Improvised device could have caused more fatalities than 7/7 attacks
Counter-terrorism specialists were last night carrying out detailed forensic analysis on the Parsons Green device, as experts said it could have caused more fatalities than those used in the 7/7 attacks in London in 2005.
The improvised explosive device, which was contained in a 10-litre plastic bucket, exploded on a District Line tube, as hundreds of commuters made their way into the centre of the capital.
But mercifully, thanks to the incompetence of the bomber, the main explosive charge failed to go off when the device was prematurely activated as the train sat at Parsons Green station in west London.
The bomb was contained in a white bucket, which was disguised in a plastic cool bag from the supermarket, Lidl.
It also appeared to have been covered with a black cloth, perhaps to try to mask the smell from any chemicals contained in the bucket and disguise what was inside.
Images of the device, taken by quick-thinking passengers, showed a string of Christmas fairy lights protruding from the top of the bucket, which one expert suggested could have been used as part of a crude timer mechanism.
The lights, which would be attached to a battery and could be set to flash intermittently, would be used to deliver a charge into the detonator.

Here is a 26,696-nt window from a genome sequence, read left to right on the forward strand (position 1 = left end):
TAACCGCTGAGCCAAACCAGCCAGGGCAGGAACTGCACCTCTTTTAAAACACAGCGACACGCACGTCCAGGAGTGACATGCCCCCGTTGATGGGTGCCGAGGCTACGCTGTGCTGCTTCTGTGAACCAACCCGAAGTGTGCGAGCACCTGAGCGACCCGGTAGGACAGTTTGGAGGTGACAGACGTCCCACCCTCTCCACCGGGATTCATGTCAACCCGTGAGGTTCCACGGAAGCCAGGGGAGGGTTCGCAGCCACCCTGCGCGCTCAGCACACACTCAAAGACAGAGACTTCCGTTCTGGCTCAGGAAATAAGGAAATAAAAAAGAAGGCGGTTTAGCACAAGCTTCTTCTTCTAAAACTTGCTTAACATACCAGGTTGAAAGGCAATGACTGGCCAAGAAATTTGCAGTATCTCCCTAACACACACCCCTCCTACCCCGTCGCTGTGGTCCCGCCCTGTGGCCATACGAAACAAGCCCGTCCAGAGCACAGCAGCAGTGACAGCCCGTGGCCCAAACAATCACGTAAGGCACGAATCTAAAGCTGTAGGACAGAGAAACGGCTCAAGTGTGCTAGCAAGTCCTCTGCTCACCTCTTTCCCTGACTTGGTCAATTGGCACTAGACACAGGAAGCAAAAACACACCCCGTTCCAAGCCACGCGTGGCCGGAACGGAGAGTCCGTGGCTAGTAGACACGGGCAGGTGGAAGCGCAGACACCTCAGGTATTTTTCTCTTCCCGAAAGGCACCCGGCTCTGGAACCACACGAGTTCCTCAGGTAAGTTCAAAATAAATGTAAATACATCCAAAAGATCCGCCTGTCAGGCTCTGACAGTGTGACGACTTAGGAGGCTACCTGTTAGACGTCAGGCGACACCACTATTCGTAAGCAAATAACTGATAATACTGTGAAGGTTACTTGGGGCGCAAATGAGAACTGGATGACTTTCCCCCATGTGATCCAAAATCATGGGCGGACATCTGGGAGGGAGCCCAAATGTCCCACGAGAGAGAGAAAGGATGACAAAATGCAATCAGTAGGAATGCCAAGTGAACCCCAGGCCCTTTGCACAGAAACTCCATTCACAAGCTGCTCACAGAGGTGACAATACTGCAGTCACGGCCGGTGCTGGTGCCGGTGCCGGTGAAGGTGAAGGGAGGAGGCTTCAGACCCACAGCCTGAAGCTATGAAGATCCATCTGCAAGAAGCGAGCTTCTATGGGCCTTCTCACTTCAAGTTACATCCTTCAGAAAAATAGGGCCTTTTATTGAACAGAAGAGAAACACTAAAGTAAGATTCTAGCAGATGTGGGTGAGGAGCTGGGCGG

Theoretically the bomber could have set the lights to flash on a delay, giving himself a short window in which to escape before the device detonated. But it is thought the detonator, usually made up of volatile materials, burst into flames prematurely, perhaps as a result of friction within the device caused by the moving train.
David Videcette, a former Met counter-terrorism officer who investigated the 7/7 attacks, said the IED appeared to have many similarities with previous devices.
He said: "In terms of scale this is bigger than the devices used in 7/7, so had it gone off successfully it would have caused huge loss of life.
"Whoever built this was not an amateur - it has many of the hallmarks of devices used by terror groups, but the use of the timer to set off the initial part of the device is something we have not seen before in the UK."
Fortunately the fireball from the detonator did not set off the main charge, possibly because the bomber failed to get the correct mix of chemicals needed in order to complete the chain reaction needed for an explosion.
Will Geddes, a terrorism expert, said: "My suspicion is that Parsons Green was not the intended target. Unless a person knows it, it is not going to mean a great deal to you - if it was Paddington or Notting Hill, they are internationally recognised names."
Sources said the bomb was packed with shrapnel, including nuts, bolts and nails to cause maximum devastation when it exploded. (© Daily Telegraph, London)